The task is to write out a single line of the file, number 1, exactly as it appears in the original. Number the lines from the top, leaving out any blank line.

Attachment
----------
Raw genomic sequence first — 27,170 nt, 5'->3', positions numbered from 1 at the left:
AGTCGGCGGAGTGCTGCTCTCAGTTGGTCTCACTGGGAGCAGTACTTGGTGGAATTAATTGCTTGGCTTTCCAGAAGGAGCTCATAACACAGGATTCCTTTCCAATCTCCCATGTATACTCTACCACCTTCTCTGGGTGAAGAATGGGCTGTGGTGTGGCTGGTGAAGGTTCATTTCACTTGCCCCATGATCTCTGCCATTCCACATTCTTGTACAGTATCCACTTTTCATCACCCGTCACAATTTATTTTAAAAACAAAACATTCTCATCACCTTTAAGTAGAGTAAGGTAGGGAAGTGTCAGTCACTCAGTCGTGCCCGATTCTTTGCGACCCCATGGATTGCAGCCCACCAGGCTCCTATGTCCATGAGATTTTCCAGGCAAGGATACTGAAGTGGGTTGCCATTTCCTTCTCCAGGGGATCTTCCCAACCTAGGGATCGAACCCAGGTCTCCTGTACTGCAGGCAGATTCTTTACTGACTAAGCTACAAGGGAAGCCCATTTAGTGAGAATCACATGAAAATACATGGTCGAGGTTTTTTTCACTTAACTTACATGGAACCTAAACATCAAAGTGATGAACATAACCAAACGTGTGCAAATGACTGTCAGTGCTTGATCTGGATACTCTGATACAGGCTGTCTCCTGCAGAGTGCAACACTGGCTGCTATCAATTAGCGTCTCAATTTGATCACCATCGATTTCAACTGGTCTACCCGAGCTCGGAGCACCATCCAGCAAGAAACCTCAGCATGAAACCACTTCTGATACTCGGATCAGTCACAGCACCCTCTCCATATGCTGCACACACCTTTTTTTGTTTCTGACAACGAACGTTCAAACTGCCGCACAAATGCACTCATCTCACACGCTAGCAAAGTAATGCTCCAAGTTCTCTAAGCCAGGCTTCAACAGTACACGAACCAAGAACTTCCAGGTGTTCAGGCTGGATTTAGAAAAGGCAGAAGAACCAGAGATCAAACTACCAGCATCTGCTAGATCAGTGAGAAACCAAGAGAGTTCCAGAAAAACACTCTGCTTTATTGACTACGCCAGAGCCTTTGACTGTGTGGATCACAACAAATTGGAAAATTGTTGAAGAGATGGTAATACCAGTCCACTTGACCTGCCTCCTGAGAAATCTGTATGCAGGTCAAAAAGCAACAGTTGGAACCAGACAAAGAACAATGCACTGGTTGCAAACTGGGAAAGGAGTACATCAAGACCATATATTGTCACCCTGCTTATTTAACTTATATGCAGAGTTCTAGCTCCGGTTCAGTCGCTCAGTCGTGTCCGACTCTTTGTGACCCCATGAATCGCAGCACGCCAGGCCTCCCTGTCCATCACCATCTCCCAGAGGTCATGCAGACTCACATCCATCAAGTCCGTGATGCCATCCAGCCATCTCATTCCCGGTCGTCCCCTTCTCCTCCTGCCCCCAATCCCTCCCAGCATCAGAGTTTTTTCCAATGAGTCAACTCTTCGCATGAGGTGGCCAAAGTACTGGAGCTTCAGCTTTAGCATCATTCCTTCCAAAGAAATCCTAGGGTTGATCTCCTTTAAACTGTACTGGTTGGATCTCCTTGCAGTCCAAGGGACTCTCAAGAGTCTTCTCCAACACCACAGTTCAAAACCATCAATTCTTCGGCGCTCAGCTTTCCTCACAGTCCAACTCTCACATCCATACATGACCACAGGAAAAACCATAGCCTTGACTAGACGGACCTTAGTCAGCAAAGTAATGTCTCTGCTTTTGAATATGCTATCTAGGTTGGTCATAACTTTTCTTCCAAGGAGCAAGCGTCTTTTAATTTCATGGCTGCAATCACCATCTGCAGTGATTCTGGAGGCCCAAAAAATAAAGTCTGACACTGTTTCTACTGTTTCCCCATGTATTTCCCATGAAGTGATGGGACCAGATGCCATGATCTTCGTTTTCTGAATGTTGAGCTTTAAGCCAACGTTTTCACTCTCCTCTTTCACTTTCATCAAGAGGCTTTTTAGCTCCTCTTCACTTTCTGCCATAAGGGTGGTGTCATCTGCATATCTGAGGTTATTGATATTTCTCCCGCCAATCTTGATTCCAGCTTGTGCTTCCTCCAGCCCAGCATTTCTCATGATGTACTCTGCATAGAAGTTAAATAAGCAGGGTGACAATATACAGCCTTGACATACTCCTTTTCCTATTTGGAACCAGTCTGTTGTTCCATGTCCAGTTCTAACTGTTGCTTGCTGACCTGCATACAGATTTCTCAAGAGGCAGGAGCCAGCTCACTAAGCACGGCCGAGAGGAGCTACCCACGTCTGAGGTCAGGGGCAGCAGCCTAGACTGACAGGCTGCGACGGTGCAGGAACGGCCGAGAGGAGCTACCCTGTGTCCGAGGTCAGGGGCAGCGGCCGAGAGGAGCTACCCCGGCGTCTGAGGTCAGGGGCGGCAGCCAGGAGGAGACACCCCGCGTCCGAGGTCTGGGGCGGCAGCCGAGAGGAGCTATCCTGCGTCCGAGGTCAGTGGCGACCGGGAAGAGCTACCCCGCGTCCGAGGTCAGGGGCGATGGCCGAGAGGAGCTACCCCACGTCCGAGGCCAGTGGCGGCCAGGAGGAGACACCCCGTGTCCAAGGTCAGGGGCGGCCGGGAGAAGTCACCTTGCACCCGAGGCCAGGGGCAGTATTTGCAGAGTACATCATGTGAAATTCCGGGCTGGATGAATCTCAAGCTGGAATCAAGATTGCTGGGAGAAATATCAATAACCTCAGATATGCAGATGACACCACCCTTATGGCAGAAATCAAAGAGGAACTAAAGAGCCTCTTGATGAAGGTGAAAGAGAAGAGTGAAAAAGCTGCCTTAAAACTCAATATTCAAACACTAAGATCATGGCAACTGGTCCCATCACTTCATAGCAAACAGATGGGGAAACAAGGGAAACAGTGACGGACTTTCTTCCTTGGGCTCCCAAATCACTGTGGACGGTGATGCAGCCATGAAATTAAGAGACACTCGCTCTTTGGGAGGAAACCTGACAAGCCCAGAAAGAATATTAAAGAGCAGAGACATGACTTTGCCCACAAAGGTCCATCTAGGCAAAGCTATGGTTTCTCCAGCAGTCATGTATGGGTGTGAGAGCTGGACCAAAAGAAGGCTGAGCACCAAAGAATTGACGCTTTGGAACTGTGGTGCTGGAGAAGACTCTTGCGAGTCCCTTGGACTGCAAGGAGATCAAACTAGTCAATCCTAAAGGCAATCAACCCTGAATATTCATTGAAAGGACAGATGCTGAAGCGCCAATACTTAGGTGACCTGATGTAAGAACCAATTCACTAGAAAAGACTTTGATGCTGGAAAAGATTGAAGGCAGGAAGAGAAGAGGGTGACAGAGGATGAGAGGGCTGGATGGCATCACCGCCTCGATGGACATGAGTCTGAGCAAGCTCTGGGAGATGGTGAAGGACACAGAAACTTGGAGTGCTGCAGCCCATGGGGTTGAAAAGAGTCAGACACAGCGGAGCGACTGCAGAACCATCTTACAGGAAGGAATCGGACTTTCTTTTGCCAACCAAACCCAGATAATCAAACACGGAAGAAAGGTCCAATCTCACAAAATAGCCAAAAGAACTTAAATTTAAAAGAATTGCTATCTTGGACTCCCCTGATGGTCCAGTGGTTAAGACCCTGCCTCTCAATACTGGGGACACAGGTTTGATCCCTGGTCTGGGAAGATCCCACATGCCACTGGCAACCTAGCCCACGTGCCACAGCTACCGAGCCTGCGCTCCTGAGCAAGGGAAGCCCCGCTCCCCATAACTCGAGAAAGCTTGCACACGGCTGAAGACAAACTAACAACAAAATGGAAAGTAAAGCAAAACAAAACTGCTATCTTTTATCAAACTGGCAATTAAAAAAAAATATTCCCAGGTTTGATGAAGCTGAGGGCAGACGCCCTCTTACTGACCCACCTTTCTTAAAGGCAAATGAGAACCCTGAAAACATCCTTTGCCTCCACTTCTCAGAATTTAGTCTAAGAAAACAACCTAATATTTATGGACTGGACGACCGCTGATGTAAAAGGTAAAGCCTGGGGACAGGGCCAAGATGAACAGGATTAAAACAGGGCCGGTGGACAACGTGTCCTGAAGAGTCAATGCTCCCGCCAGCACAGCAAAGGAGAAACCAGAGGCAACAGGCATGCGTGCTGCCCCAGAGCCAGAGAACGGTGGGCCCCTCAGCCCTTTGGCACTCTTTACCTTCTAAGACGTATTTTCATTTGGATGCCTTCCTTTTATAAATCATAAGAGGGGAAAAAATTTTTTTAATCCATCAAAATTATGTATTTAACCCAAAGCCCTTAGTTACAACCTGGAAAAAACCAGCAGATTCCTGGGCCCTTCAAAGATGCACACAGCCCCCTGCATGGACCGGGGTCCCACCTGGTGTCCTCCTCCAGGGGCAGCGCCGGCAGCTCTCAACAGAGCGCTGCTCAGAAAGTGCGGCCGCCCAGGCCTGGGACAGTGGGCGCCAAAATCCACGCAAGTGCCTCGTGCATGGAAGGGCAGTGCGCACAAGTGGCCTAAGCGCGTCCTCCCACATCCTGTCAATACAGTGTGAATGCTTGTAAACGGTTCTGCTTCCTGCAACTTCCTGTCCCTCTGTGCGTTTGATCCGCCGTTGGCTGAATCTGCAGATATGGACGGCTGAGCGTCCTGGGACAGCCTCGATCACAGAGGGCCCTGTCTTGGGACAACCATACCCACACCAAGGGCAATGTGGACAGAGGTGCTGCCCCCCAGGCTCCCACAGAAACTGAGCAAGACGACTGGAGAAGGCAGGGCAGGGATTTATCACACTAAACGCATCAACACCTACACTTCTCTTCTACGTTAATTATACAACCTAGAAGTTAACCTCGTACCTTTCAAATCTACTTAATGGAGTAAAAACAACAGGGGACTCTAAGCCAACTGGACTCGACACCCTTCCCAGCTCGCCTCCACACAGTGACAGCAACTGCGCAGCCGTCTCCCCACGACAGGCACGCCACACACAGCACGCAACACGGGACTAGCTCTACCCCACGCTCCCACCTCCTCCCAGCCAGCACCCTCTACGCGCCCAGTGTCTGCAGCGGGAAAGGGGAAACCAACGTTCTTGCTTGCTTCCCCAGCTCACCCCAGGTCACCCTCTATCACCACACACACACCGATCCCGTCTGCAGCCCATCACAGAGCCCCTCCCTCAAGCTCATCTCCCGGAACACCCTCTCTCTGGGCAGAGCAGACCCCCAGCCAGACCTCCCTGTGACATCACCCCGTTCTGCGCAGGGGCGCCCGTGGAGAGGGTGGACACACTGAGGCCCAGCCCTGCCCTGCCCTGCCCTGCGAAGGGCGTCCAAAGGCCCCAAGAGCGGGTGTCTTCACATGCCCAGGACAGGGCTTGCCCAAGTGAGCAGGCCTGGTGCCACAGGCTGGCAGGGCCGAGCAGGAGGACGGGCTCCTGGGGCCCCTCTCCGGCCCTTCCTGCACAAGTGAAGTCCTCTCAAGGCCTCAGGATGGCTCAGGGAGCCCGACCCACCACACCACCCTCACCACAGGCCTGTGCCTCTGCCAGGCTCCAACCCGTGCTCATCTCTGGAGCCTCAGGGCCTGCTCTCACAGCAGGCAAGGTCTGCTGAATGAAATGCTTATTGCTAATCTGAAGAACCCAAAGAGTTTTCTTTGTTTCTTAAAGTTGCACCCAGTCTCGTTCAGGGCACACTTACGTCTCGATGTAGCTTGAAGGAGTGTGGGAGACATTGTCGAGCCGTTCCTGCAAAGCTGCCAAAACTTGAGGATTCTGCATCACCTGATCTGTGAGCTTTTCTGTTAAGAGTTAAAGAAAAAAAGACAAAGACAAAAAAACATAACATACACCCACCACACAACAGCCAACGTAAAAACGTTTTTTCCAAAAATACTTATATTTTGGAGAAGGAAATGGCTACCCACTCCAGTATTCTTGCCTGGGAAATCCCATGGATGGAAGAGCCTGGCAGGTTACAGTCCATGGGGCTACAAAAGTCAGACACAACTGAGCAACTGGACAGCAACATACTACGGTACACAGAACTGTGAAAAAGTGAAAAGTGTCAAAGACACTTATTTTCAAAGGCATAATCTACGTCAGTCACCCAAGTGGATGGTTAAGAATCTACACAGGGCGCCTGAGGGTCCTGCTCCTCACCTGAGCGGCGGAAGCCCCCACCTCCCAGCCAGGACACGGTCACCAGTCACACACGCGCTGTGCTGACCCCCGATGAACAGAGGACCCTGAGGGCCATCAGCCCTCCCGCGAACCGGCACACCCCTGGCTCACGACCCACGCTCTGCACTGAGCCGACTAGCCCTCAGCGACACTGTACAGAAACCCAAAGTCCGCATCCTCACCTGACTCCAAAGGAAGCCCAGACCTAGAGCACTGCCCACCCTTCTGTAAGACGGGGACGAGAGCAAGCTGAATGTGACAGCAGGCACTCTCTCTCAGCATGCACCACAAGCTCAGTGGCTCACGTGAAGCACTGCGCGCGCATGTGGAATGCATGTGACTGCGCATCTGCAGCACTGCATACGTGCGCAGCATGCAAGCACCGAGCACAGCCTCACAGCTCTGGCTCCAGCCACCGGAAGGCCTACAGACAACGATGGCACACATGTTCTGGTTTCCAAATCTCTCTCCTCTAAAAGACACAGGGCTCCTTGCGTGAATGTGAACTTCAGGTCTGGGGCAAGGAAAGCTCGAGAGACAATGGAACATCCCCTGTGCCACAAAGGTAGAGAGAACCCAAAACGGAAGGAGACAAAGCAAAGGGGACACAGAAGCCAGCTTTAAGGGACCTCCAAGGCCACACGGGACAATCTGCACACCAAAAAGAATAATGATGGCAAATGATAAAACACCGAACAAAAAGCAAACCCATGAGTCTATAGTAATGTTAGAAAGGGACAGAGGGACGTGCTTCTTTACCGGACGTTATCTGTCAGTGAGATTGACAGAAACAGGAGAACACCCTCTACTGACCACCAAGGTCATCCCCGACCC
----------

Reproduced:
Raw genomic sequence first — 27,170 nt, 5'->3', positions numbered from 1 at the left: